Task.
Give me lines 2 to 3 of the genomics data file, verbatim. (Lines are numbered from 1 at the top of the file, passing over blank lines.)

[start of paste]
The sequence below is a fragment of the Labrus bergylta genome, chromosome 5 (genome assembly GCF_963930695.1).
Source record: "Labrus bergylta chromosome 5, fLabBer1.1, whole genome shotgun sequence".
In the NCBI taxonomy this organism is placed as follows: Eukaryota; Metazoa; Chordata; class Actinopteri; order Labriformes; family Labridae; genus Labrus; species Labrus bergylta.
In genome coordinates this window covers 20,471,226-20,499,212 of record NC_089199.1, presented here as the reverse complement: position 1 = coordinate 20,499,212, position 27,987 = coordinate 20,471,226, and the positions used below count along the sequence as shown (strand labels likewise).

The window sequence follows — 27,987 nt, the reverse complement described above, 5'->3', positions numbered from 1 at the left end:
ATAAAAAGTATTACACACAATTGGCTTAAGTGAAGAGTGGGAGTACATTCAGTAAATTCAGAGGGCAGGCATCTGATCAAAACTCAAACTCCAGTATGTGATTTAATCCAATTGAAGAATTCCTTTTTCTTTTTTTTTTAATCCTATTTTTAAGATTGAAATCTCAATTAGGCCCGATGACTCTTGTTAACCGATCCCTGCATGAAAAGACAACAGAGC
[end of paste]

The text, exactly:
Source record: "Labrus bergylta chromosome 5, fLabBer1.1, whole genome shotgun sequence".
In the NCBI taxonomy this organism is placed as follows: Eukaryota; Metazoa; Chordata; class Actinopteri; order Labriformes; family Labridae; genus Labrus; species Labrus bergylta.